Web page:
Normal air infiltration into a confined space will be adequate to supply the necessary fresh air for proper combustion and ventilation if the building is not constructed unusually tight. If it is tightly constructed, simply opening the fireplace damper approximately one inch will provide adequate combustion and ventilation air. Doing so should still maintain 75% to 85% efficiency of the vent-free gas log set. Furthermore, in those few areas that have yet to approve vent-free gas logs, operating the log set in this manner should meet the code requirements.

Now let's get back to determining the proper log size. The illustration below will show you the three most important measurements.

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And finally, if you're not confused enough there's one final element that you must consider: clearances and extensions. But hold on! This is an easy one!

Look at your fireplace. If it's a masonry (meaning "brick") fireplace with a brick chimney and you have a wooden mantel or wood trim or other combustible material surrounding the top of the firebox opening, measure the distance from the underside of the wood mantel to the top of the firebox opening. If it is less than 28", you'll need a heat deflector/hood that attaches to the top of the opening of the firebox.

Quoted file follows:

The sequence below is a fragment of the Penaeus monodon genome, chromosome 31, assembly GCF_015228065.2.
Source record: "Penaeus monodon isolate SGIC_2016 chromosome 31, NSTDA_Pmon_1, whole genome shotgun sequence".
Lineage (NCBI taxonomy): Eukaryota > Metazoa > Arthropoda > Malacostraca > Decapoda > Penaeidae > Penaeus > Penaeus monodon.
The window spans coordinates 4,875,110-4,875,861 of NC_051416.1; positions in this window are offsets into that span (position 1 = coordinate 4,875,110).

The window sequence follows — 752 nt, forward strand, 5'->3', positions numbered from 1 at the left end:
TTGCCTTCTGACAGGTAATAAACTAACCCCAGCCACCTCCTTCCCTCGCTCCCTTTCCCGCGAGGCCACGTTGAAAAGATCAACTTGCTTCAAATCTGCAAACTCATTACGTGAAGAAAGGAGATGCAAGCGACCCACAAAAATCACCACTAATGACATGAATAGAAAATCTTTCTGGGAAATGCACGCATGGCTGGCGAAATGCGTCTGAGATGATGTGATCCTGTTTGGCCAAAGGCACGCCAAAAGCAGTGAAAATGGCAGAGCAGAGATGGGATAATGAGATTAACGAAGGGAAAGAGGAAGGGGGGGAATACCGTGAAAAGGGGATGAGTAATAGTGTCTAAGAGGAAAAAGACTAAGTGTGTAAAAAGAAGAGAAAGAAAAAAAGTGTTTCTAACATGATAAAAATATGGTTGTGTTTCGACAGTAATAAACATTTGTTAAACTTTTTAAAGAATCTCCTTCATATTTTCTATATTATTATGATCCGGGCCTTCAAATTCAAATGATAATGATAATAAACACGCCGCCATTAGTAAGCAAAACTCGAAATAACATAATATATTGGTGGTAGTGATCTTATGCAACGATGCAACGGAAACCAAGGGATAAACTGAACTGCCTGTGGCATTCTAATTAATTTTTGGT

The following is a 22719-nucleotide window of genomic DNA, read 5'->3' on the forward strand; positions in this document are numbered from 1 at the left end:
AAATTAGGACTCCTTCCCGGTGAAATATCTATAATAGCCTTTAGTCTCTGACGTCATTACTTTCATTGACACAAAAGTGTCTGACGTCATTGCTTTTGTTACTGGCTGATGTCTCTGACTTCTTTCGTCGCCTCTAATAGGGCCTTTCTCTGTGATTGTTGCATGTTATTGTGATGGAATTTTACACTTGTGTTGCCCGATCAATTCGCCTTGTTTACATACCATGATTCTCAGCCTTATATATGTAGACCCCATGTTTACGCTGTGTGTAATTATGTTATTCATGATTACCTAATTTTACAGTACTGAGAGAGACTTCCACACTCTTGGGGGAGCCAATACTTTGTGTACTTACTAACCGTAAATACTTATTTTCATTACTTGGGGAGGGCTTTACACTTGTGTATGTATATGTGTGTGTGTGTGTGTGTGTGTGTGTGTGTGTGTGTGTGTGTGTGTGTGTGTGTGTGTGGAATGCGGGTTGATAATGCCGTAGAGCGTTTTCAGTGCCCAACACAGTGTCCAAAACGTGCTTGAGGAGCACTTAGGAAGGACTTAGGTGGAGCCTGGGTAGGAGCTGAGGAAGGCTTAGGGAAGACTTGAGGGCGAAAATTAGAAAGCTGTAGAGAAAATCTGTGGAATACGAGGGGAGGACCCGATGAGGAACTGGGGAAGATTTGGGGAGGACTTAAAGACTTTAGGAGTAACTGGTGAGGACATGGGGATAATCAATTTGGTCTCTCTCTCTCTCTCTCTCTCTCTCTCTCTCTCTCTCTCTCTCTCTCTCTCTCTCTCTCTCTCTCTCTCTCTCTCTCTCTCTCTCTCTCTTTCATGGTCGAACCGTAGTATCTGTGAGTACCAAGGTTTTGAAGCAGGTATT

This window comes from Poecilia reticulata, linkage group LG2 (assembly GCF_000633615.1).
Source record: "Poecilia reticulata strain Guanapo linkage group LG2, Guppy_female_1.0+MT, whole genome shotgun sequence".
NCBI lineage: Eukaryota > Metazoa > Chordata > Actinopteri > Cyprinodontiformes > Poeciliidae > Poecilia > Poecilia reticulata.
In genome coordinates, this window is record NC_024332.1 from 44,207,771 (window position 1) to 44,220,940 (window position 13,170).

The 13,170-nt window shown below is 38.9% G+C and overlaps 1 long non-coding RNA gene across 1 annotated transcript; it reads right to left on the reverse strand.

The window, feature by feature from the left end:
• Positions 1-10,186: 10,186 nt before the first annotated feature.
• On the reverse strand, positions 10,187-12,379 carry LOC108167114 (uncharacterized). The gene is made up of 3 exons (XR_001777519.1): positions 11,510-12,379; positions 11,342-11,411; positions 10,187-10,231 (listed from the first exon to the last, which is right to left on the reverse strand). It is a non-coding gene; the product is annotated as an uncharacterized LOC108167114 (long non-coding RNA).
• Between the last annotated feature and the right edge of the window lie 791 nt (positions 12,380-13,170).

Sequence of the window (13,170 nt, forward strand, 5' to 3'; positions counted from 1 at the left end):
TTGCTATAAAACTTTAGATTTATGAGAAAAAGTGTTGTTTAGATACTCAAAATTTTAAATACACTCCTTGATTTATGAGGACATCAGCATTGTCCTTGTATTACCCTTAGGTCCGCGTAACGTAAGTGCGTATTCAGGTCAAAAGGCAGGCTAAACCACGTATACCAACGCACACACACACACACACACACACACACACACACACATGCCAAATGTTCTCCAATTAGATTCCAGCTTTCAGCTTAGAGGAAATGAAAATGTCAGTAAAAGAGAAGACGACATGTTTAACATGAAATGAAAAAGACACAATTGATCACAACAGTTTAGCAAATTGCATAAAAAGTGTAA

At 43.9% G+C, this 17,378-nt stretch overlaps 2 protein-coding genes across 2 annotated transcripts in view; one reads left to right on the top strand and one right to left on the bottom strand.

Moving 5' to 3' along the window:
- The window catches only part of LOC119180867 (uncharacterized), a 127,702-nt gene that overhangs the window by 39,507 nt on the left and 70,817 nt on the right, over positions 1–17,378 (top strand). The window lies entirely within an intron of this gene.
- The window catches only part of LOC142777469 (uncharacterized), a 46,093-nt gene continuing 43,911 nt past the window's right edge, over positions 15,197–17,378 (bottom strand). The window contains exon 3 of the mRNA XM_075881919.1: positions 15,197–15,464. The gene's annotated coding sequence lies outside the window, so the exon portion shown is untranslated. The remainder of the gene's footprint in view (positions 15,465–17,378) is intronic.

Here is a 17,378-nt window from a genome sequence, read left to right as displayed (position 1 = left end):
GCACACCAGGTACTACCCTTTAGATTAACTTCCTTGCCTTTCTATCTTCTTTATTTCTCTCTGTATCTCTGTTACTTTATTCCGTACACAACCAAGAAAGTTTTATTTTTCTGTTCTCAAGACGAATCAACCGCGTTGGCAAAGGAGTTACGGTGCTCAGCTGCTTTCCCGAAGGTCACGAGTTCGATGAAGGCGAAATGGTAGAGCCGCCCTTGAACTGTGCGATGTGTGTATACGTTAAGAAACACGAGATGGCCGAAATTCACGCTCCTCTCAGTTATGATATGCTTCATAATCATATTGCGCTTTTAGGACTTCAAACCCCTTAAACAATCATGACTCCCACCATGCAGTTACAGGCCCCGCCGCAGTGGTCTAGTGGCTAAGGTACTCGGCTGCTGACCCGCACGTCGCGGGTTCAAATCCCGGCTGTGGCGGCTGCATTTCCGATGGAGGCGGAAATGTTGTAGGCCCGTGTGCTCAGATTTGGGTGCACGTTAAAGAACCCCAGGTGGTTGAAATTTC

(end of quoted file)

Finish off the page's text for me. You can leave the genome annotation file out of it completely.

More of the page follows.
What's that? Your wife says, "No, it would be ugly!" Not to worry . . . heat deflector/hoods are also quite decorative. They come in flat black, polished brass, and antique brass. They stick out about 4" and deflect all that wonderful heat you'll be getting down and away from your combustible wood mantle or trim. If you have a manufactured firebox and wood mantel or wood trim, a hood is also required if the manufactured firebox does not already have one. Plus, it's a code requirement in most states. The brass hoods DO NOT require polishing—just an occasional dusting.

Hopefully, you've taken the time to read all of the above information, as well as our Frequently Asked Questions  (FAQs) section. Now you're ready to make the correct choice in selecting a Vent-Free Gas Log Set. However, should you have any further questions please e-mail us (it's the fastest way) at americanhearthandhome1@yahoo.com

Measuring a typical solid fuel
burning fireplace

a: opening width
b: opening height
c: depth
d: rear wall width

Measuring firebox